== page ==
previous next

ὕστερον: i.e. on any theory after 490 B. C., the rising of Nicodromus being probably in H.'s view before Marathon. Even if the rising be dated 486 B. C. there is still room for an interval, as the war with Aegina went on till 481 (vii. 144. 1, 145. 1).

ἐκπεσόντες πρότερον. Cf. Thuc. ii. 27 (431 B. C.) Ἀνέστησαν δὲ καὶ Αἰγινήτας τῷ αὐτῷ θέρει τούτῳ ἐξ Αἰγίνης Ἀθηναῖοι, αὐτούς τε καὶ παῖδας καὶ γυναῖκας, ἐπικαλέσαντες οὐχ ἥκιστα τοῦ πολέμου σφίσιν αἰτίους εἶναι. . . . ἐκπεσοῦσι δὲ τοῖς Αἰγινήταις οἱ Λακεδαιμόνιοι ἔδοσαν Θυρέαν οἰκεῖν καὶ τὴν γῆν νέμεσθαι. It is characteristic that Thucydides should give the political ground and that H. should palliate Athenian violence by representing the expulsion of the Aeginetans as a consequence of their own impiety. This notice of the expulsion of the Aeginetans 431 B. C. is one of the latest references in H.'s work, and written when old stories were eagerly raked up at Athens against the Aeginetans. The historian can hardly have known of the later extirpation of the Aeginetans settled at Thyrea in 424 B. C. (Thuc. iv. 57) or he would not have failed to allude to it (cf. Introd. § 9).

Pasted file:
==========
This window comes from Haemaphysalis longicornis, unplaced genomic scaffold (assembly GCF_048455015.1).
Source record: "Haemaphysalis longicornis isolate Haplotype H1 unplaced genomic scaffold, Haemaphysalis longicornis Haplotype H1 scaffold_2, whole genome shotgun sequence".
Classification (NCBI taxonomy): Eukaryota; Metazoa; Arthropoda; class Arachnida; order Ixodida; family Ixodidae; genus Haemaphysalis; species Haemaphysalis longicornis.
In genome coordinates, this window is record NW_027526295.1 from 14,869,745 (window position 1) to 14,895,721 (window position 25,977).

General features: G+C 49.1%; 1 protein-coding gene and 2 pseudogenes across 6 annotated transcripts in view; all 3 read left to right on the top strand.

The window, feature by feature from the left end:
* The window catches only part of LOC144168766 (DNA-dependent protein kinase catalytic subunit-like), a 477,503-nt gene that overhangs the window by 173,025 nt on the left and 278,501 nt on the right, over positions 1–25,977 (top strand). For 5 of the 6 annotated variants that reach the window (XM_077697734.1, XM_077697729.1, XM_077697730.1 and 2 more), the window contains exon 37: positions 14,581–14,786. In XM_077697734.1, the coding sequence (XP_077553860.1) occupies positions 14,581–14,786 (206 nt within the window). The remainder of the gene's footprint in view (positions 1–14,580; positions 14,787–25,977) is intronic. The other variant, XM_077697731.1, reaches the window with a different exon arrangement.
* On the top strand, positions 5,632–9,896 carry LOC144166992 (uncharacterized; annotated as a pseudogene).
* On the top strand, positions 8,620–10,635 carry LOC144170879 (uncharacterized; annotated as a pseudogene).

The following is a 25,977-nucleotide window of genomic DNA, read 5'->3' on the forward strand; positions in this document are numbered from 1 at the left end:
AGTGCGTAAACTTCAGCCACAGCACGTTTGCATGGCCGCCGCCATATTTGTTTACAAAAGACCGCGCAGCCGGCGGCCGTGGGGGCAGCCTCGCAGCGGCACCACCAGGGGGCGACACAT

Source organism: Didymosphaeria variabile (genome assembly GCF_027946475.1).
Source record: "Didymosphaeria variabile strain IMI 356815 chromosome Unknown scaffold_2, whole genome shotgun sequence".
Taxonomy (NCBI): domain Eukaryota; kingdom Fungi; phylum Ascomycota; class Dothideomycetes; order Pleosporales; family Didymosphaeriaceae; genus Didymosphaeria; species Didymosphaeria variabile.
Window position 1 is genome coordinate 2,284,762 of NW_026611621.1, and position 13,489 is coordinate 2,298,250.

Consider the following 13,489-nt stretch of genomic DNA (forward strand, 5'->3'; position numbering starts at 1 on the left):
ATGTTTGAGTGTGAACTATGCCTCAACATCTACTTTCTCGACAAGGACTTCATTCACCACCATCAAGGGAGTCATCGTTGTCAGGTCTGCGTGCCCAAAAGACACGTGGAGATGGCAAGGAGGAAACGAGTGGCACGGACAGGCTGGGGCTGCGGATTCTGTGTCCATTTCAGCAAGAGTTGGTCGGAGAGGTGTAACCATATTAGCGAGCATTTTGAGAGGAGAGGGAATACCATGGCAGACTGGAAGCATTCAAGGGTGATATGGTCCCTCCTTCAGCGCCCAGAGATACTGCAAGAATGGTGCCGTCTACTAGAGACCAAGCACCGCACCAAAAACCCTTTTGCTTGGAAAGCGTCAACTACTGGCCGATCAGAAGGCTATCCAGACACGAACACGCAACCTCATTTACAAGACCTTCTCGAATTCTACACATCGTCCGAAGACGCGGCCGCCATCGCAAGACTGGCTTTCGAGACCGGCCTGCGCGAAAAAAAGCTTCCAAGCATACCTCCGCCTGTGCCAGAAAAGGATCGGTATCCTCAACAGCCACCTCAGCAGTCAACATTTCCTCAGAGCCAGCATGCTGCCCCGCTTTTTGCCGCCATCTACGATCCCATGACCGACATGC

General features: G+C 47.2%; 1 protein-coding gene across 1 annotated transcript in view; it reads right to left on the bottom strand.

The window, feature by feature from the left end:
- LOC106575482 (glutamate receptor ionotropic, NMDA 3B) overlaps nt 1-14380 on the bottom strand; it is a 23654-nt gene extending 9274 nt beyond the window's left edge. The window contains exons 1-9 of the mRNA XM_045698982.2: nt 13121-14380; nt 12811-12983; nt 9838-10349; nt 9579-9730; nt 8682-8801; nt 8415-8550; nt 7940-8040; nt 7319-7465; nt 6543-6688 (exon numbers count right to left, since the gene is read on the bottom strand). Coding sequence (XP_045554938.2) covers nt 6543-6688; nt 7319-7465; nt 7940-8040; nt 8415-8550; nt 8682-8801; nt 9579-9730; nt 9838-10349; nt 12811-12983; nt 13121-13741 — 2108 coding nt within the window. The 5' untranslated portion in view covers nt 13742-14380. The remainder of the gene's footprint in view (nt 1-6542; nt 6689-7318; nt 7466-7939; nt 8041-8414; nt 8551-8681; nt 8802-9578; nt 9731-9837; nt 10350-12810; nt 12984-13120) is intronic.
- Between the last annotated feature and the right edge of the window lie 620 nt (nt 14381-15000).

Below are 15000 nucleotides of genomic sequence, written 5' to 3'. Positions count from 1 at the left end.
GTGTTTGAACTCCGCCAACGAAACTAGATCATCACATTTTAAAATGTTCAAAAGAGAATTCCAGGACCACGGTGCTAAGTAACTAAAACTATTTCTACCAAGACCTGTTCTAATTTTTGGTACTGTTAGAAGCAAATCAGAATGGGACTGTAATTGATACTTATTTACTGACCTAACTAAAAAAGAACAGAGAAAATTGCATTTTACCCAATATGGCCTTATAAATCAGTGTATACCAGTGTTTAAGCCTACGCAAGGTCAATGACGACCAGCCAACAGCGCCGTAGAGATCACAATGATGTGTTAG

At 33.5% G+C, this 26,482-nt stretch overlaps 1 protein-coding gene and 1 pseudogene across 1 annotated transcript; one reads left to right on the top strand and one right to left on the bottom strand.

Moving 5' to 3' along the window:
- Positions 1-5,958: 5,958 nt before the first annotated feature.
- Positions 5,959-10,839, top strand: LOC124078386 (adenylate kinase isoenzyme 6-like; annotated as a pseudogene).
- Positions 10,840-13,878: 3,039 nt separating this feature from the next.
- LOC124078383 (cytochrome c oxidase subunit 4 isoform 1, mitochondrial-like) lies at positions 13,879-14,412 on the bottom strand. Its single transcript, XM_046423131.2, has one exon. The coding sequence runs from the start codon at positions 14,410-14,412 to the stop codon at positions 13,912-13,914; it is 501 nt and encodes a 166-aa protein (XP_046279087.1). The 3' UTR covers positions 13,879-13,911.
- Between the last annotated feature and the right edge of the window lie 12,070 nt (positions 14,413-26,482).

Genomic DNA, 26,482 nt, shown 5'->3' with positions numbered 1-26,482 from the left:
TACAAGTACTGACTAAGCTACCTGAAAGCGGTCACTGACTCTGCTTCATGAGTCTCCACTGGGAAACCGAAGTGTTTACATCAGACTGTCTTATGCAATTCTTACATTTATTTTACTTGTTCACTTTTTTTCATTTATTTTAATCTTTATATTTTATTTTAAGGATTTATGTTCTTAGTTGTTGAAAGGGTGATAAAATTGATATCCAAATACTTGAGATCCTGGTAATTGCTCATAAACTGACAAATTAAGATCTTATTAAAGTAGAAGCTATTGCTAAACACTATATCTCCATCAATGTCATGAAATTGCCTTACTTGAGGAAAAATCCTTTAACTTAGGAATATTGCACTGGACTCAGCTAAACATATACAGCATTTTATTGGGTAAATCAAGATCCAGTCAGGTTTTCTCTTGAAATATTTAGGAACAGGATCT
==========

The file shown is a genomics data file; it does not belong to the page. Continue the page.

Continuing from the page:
θεσμοφόρου: cf. ii. 171. 2 n.; vi. 16. 2.

Creative Commons License
This work is licensed under a Creative Commons Attribution-ShareAlike 3.0 United States License.

An XML version of this text is available for download, with the additional restriction that you offer Perseus any modifications you make. Perseus provides credit for all accepted changes, storing new additions in a versioning system.

hide References (2 total)
  • Commentary references from this page (2):
    • Thucydides, Histories, 2.27
    • Thucydides, Histories, 4.57
hide Display Preferences
Greek Display:
Arabic Display:
View by Default:
Browse Bar: